The transition from swim to bike involved an uphill trot (barefoot, mind you) from the lake to the lot where the bikes were. I do not know what my times were, but this transition ate a little more time than I would have liked. But all my crap was laid out in order and once I got to my bike it only took a minute to put on shoes and helmet and get to the mount point.
I love cycling. The course was a little over 13 miles of rolling terrain. A few good uphills but the grade wasn’t bad. I was able to average right around 20 mph according to my cyclometer. At the turn onto Shadburn Ferry (around mile 5) I was almost taken out by a guy. I heard him coming up behind me and knew he either did not see the turn or was grossly misjudiging it (there was a car in the left lane that was going to make it really tight). I burned a bunch of speed and got waaaaaay over to the right so he could get by. Like a true triathlete, he turned over his shoulder once we were through the hairy part and said “Sorry! I didn’t see that turn coming!”
About a mile down the road is the turn onto Peachtree Industrial Boulevard. I was about 5 bike lengths behind the next rider and was going to blow by him after the turn. Instead of him getting into the northbound flow of traffic, he turned early and ended up in oncoming traffic. He then came across the median and was hogging the left side (and going much slower). I had to pass him on the right. I felt bad about it, but dude left the course and there wasn’t much I could do about it.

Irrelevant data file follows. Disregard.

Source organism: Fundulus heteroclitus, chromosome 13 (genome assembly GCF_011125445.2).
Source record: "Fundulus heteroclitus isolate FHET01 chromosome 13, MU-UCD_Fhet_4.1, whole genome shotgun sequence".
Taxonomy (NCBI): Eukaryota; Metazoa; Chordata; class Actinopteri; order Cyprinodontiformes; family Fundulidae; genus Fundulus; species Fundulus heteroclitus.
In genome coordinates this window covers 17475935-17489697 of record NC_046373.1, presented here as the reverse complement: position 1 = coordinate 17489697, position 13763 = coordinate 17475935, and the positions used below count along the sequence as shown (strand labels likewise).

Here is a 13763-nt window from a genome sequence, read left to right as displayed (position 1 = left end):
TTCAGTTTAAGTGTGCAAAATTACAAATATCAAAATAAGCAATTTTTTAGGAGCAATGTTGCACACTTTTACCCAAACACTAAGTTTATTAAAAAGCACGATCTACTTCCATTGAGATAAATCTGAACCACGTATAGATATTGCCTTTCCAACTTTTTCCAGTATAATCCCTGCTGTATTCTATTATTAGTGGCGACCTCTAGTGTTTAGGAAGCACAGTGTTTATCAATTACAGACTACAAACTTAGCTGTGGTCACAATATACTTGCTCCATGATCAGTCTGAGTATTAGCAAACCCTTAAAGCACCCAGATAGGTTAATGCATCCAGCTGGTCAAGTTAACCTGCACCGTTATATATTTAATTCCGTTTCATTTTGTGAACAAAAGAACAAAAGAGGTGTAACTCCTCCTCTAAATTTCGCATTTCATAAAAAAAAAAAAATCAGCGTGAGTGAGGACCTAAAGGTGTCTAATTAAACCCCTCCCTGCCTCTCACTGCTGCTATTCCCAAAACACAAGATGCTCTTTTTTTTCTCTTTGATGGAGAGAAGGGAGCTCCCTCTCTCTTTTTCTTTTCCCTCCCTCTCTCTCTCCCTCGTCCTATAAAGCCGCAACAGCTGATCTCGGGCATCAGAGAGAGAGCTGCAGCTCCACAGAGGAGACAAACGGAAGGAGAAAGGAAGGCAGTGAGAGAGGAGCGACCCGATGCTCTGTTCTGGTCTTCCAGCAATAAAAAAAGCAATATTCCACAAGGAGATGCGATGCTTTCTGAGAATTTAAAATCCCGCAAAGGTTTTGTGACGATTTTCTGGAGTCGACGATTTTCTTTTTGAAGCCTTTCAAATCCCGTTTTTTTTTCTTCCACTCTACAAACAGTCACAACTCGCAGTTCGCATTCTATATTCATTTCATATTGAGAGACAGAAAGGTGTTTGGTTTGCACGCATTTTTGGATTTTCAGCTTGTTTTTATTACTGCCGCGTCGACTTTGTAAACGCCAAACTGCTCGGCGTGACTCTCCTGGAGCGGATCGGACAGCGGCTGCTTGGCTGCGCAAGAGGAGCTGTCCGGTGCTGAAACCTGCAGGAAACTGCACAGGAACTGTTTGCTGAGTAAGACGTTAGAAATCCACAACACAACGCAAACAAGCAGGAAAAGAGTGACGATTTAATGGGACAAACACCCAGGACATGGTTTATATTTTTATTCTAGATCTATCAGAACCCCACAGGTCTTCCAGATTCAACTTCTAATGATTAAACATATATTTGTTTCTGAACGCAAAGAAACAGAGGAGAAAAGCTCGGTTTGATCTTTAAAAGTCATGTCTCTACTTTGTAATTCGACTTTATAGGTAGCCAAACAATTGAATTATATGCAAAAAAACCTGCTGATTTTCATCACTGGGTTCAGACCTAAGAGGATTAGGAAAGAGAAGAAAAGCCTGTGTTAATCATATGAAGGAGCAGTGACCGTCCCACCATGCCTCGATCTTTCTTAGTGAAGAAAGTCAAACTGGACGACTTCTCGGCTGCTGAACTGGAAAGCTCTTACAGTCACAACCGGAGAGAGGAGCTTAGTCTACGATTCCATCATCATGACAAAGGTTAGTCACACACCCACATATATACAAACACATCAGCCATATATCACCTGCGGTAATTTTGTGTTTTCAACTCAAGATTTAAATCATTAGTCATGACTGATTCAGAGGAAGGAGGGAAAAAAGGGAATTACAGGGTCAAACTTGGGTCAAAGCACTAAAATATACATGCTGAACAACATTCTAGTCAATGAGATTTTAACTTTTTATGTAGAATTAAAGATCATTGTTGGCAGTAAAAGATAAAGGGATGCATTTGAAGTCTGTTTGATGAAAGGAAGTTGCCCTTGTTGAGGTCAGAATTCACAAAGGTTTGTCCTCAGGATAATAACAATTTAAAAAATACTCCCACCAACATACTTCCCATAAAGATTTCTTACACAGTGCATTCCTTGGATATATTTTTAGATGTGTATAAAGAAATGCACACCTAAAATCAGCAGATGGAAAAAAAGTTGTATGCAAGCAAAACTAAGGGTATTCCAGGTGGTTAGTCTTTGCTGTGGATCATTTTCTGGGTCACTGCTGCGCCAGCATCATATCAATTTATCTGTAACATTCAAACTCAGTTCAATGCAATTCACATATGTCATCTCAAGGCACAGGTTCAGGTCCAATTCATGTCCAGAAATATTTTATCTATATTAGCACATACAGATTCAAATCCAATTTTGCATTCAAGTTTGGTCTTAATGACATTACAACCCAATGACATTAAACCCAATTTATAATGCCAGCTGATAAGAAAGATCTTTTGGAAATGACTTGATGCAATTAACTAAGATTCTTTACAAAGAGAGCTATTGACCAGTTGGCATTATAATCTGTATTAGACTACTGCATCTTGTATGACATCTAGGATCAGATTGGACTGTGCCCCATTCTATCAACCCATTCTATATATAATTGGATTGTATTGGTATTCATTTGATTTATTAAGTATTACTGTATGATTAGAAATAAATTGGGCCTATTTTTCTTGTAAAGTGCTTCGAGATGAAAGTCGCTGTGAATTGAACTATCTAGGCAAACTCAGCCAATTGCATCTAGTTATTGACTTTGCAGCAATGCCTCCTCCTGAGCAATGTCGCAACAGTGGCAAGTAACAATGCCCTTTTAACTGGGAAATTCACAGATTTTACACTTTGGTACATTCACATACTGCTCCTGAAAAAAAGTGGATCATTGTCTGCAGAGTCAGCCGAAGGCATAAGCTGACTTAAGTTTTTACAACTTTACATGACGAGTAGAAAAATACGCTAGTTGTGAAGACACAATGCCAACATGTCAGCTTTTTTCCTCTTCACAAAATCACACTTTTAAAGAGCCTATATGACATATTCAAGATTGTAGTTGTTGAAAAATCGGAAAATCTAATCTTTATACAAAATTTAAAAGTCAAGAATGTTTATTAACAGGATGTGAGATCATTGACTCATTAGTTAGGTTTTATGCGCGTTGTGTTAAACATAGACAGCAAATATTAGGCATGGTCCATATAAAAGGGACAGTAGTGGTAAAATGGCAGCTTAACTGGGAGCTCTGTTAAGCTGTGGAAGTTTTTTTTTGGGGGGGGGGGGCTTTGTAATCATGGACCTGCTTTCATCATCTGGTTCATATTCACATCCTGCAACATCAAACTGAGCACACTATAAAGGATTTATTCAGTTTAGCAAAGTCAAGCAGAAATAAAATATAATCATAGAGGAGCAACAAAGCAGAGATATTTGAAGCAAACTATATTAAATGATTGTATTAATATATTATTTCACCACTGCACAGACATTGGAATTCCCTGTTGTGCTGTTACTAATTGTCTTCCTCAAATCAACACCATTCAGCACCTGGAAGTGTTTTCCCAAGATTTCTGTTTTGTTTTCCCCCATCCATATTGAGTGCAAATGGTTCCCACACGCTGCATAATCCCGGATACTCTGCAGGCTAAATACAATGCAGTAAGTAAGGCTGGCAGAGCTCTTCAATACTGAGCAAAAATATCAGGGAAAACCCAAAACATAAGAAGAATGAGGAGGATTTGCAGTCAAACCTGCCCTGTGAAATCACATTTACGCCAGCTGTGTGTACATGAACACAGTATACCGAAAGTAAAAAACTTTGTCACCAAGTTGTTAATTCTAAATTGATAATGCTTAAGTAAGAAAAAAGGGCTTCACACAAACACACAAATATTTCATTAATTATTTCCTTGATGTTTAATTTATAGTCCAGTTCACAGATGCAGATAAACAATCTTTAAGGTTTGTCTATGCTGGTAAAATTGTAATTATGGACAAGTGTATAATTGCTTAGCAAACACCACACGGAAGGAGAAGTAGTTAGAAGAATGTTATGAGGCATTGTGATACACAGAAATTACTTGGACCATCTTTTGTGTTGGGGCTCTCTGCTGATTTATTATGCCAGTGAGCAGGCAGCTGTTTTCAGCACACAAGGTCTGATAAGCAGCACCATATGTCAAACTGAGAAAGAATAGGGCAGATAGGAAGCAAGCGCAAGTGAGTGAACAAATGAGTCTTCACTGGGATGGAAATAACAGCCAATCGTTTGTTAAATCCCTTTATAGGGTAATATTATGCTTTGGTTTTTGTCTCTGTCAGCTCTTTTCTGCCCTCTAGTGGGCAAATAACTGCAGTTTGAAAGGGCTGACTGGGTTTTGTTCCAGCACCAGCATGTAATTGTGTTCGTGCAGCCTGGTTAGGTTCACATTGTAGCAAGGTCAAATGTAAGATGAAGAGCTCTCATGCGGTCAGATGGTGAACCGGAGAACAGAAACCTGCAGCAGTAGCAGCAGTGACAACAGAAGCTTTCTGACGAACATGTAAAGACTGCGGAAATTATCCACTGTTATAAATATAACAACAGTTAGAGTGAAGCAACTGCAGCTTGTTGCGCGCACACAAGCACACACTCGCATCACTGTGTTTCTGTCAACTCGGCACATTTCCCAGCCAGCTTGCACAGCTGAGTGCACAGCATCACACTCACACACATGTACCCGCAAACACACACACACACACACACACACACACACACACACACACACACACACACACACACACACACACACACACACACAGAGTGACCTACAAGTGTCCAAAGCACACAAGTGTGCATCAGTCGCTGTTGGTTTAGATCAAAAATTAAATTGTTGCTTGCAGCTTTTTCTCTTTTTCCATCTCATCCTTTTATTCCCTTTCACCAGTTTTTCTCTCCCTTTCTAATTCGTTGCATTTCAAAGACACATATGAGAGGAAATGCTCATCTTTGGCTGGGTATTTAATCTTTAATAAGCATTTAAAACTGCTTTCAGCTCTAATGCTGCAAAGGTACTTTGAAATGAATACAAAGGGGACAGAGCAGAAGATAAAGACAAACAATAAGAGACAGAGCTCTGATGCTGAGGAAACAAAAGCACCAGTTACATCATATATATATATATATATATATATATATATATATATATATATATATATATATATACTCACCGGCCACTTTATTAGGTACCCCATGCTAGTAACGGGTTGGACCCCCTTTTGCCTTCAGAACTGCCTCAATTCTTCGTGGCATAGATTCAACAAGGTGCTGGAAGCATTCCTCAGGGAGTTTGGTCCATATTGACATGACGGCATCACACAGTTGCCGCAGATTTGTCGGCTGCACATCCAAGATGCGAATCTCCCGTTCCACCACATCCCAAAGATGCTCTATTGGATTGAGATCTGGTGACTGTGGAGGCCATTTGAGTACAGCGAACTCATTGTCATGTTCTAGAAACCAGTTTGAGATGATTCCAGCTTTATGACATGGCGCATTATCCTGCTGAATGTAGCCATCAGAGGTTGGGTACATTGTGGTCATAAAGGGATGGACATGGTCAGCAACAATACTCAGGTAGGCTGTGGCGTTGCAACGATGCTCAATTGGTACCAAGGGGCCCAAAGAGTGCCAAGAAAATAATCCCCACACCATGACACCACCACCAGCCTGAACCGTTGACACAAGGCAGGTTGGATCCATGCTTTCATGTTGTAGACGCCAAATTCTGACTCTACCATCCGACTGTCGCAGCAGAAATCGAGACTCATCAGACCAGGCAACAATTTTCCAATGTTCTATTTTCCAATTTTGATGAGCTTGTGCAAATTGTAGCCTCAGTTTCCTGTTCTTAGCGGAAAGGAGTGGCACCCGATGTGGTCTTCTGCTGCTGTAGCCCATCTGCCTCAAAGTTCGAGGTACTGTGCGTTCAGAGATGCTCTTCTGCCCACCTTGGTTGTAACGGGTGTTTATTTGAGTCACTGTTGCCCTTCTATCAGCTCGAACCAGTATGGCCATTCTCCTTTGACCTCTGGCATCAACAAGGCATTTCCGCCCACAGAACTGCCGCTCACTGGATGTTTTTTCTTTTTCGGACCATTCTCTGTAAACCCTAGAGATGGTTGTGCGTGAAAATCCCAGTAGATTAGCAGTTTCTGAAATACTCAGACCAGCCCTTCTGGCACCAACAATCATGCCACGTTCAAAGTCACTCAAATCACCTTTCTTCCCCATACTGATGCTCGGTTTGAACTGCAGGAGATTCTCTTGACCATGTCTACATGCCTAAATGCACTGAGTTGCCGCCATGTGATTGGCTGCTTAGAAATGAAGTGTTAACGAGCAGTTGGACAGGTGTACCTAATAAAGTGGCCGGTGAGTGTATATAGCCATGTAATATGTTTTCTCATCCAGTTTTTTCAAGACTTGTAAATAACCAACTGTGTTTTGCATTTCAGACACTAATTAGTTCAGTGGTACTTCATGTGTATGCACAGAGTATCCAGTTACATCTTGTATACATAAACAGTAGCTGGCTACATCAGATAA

Even with those incidents, it was a great ride. I was able to do a lot of passing and only got passed a few times.
Only 5K to go. I started out too fast and wasn’t able to get my legs under me. I had to walk a minute or two at the 1 mile point to reorganize my mind and body. It worked out well. My average pace was somewhere around 9:20/mile. Not setting any land speed records, but only 1:05 slower than my last 5k.
Takeaways for the Off Season
I have two takeaways from this race to focus on between now and April. The first is obviously swimming. I have to build my endurance up. Currently I am swimming 400 yard repeats at the pool. That got me into the water today, but is not good enough. Second is the bike to run transition. Your legs are like jello after getting off the bike and although I had experienced this in a couple of du’s and practiced it in bike/run bricks leading up to this event, it was still difficult for me.
My Times
I almost forgot to share. These are approximate, not official – the results should be posted in the next day or so. I heard a time shouted out for someone behind me in the swim, so it’s pretty accurate. The bike time came from the cyclometer and the run time from my GPS. They are still approximate because I didn’t start/stop my timers exactly at the timing mats.
Swim – 9:52
Bike – 44:40
Run – 29:30
I crossed the finish line at 1 hour, 38 minutes and 2 seconds according to the clock. Timing started when the first wave of athletes went out. My wave was supposed to go out 3 minutes after them, but for now I have no idea.